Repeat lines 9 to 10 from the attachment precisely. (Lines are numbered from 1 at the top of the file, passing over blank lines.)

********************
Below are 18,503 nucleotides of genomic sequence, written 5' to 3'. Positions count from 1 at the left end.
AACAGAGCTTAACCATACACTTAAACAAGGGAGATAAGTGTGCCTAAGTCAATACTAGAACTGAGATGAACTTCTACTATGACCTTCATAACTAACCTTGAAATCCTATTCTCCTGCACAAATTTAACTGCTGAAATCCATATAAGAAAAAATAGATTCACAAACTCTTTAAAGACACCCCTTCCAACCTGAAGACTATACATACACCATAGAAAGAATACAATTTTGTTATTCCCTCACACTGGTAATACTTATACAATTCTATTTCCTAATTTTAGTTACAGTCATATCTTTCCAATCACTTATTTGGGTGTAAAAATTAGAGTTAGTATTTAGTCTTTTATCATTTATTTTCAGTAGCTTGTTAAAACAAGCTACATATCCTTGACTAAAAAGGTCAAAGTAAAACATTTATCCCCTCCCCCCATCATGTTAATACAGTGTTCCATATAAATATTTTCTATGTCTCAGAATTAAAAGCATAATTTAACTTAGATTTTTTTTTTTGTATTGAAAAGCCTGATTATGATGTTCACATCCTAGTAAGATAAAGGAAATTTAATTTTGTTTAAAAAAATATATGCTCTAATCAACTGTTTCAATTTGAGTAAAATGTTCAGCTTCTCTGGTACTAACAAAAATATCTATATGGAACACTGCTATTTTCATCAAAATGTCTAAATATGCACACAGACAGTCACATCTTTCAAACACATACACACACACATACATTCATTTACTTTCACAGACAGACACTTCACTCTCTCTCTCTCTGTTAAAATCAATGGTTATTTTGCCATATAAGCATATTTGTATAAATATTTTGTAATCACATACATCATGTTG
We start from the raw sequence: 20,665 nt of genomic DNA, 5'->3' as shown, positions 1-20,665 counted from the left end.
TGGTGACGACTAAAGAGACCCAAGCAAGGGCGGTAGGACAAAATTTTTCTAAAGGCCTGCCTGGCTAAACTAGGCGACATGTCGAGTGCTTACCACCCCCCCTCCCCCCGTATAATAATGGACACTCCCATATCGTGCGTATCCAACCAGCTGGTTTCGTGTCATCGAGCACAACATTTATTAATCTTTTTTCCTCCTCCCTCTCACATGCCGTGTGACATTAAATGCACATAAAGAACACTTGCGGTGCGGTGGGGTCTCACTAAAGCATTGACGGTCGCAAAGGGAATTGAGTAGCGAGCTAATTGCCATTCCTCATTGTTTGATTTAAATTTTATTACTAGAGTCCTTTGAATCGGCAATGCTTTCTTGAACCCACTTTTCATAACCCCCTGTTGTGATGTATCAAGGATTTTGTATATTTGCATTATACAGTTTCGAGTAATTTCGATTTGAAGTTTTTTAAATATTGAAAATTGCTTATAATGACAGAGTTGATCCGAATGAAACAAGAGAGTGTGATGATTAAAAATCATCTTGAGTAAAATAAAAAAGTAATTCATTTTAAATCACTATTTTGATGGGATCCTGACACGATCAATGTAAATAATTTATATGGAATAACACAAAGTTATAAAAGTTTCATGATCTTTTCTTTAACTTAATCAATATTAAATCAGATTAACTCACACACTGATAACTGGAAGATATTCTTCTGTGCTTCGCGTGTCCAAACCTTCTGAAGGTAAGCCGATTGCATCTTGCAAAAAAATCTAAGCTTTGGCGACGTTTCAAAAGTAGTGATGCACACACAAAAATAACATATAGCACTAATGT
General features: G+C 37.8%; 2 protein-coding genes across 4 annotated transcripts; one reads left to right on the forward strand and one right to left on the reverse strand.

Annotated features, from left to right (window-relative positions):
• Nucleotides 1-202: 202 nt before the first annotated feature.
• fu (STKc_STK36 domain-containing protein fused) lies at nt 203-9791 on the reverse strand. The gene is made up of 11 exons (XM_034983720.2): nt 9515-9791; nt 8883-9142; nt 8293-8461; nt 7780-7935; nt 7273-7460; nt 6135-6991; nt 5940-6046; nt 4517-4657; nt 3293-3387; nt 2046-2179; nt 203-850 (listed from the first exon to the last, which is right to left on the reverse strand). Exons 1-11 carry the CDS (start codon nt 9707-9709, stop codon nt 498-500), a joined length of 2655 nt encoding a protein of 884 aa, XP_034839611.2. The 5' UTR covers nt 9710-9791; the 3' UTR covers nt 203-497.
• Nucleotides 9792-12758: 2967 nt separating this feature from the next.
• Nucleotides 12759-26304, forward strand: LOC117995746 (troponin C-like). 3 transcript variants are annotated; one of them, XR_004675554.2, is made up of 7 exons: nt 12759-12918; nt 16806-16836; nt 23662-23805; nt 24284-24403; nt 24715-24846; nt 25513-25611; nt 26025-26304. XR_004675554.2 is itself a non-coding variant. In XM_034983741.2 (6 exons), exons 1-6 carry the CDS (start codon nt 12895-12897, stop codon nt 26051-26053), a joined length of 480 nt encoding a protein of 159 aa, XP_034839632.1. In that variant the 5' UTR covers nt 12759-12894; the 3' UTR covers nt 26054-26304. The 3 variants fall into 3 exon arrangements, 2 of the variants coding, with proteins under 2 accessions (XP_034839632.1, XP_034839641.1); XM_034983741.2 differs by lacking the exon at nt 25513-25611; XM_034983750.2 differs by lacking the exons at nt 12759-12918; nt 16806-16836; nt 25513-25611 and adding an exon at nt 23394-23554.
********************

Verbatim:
• Nucleotides 9792-12758: 2967 nt separating this feature from the next.
• Nucleotides 12759-26304, forward strand: LOC117995746 (troponin C-like). 3 transcript variants are annotated; one of them, XR_004675554.2, is made up of 7 exons: nt 12759-12918; nt 16806-16836; nt 23662-23805; nt 24284-24403; nt 24715-24846; nt 25513-25611; nt 26025-26304. XR_004675554.2 is itself a non-coding variant. In XM_034983741.2 (6 exons), exons 1-6 carry the CDS (start codon nt 12895-12897, stop codon nt 26051-26053), a joined length of 480 nt encoding a protein of 159 aa, XP_034839632.1. In that variant the 5' UTR covers nt 12759-12894; the 3' UTR covers nt 26054-26304. The 3 variants fall into 3 exon arrangements, 2 of the variants coding, with proteins under 2 accessions (XP_034839632.1, XP_034839641.1); XM_034983741.2 differs by lacking the exon at nt 25513-25611; XM_034983750.2 differs by lacking the exons at nt 12759-12918; nt 16806-16836; nt 25513-25611 and adding an exon at nt 23394-23554.